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The Australian domestic aviation market share picture is changing

On the back of Jetstar Airways announcing the launch of Brisbane – Canberra services earlier this month, now is a good time to look at the strategic playing field of the Australian domestic aviation market. With services commencing on the route in September, the move by Jetstar, which is part of the Qantas Group, is perhaps more important from a symbolic perspective rather than a commercial windfall given the airline has not operated to/from the airport in its operating history. Given the Qantas Group's aggressive expansion into other domestic and regional markets, this move may help the airline solidify a new benchmark market share once the pandemic is over.


Prior to the pandemic, the domestic market as a whole was roughly split 65/35 for the Qantas Group and Virgin Australia respectively. We have analysed monthly Cirium SRS Analyser Available Seat Kilometre data from Jan-19 through to Dec-21 to understand the manner in which market shares have change pre, during, and post the pandemic.

Source: Cirium SRS Analyser, RWCG Analysis


Evident in the graph is the relative steady state of capacity prior to the pandemic, the incredible capacity drop in April and May 2020, and the steady climb back to normality. Caution should be exercised in the forward-looking data as airlines may adjust their schedules to better suit demand.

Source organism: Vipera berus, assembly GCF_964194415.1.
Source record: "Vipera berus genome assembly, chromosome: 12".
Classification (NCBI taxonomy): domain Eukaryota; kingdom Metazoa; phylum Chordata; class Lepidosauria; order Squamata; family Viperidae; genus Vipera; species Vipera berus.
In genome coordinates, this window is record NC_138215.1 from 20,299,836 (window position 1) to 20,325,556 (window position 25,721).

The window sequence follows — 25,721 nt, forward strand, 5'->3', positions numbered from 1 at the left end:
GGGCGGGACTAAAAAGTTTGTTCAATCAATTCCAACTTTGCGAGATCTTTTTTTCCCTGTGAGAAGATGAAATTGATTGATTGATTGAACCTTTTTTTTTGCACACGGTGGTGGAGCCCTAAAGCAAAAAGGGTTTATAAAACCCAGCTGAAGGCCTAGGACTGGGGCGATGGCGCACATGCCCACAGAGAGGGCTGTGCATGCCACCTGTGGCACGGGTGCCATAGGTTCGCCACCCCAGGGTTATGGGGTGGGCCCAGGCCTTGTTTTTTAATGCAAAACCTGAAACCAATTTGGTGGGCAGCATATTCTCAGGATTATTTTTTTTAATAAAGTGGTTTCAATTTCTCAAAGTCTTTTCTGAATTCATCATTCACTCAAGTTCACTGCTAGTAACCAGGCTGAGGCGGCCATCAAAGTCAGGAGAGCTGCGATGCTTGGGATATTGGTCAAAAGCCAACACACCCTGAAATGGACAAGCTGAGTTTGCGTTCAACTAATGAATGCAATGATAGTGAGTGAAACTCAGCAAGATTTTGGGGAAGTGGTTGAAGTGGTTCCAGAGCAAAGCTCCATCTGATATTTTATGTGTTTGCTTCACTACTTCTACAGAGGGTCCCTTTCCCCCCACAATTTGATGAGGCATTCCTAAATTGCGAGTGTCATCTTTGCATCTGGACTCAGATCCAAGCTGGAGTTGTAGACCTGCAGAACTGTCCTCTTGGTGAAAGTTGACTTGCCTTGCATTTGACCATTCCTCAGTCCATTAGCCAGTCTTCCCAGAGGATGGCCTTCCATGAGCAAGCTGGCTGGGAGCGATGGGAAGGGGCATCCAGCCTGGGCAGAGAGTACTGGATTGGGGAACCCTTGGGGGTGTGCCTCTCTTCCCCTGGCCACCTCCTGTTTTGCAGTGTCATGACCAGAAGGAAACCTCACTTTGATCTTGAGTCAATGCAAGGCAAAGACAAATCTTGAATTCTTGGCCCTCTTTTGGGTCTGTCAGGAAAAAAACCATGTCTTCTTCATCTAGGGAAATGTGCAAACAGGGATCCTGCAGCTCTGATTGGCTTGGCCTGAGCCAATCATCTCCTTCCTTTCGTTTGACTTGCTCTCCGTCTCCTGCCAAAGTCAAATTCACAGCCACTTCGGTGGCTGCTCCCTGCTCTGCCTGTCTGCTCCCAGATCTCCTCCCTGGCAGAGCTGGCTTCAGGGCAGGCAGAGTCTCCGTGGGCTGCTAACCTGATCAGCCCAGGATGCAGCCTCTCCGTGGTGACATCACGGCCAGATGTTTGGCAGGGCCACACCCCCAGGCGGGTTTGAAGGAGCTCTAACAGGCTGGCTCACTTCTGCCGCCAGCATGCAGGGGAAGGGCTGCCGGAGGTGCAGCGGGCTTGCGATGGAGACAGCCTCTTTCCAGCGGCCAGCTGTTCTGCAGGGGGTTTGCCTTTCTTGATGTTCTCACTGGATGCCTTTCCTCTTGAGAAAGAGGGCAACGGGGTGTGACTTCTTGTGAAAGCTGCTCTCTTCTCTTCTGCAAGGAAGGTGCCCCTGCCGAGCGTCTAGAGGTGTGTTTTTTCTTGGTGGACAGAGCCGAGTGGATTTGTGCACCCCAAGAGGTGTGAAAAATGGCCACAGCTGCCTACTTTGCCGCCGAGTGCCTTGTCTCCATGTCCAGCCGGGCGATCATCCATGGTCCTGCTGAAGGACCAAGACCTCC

To understand the implication of these changes, we employed the HHI index methodology. This index measures the individual market shares of all entities to produce a score between 0 (perfectly competitive) and 10,000 (perfect monopoly). Utilising the market shares based on the ASKs from the previous analysis, the HHI has been calculated for the same timeframe. Note that Jetstar ASKs have been combined with Qantas’ to show the results accounting for airline ownership. The analysis indicates that the HHI is now sitting above its pre-pandemic level on the back of the Qantas Group increasing capacity at a greater pace then competitors and also due to the increasing competitive situation for the remaining market share, i.e. Rex Airlines now competing on major markets and other regional carriers increasing services.

Source: Cirium SRS Anlyser, RWCG Analysis


An appropriate question would be whether an increasingly concentrated market is ultimately a good or bad outcome. The answer depends on where one’s interests lay. From a consumer standpoint, there is the argument that market concentration will lead to air fares increasing however, according to BITRE data, this does not appear to have eventuated in the market overall as yet. From Qantas’ perspective, the airline appears to be working towards a stronger overall market position that should bolster the company’s financial position for the long-term. The remaining airlines perhaps have it the toughest as they are left to compete over a smaller share of the overall pie. This does not suggest though that those airlines are in peril or being set-up to fail, though it does mean the Australian domestic market will continue to be a hard fought battle going forward.